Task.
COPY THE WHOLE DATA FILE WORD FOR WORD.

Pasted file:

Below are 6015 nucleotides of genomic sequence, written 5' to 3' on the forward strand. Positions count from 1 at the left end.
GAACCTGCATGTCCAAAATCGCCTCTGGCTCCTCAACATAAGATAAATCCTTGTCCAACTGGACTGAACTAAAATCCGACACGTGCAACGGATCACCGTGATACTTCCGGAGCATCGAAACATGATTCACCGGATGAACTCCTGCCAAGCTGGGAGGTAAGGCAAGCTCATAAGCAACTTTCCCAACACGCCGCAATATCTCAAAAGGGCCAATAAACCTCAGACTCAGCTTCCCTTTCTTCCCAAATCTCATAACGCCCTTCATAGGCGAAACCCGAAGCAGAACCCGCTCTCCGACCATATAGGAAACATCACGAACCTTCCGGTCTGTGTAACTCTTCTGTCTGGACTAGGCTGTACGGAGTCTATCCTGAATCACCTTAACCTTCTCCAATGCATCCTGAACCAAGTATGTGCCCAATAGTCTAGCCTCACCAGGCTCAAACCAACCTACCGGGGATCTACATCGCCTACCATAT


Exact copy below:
Below are 6015 nucleotides of genomic sequence, written 5' to 3' on the forward strand. Positions count from 1 at the left end.
GAACCTGCATGTCCAAAATCGCCTCTGGCTCCTCAACATAAGATAAATCCTTGTCCAACTGGACTGAACTAAAATCCGACACGTGCAACGGATCACCGTGATACTTCCGGAGCATCGAAACATGATTCACCGGATGAACTCCTGCCAAGCTGGGAGGTAAGGCAAGCTCATAAGCAACTTTCCCAACACGCCGCAATATCTCAAAAGGGCCAATAAACCTCAGACTCAGCTTCCCTTTCTTCCCAAATCTCATAACGCCCTTCATAGGCGAAACCCGAAGCAGAACCCGCTCTCCGACCATATAGGAAACATCACGAACCTTCCGGTCTGTGTAACTCTTCTGTCTGGACTAGGCTGTACGGAGTCTATCCTGAATCACCTTAACCTTCTCCAATGCATCCTGAACCAAGTATGTGCCCAATAGTCTAGCCTCACCAGGCTCAAACCAACCTACCGGGGATCTACATCGCCTACCATAT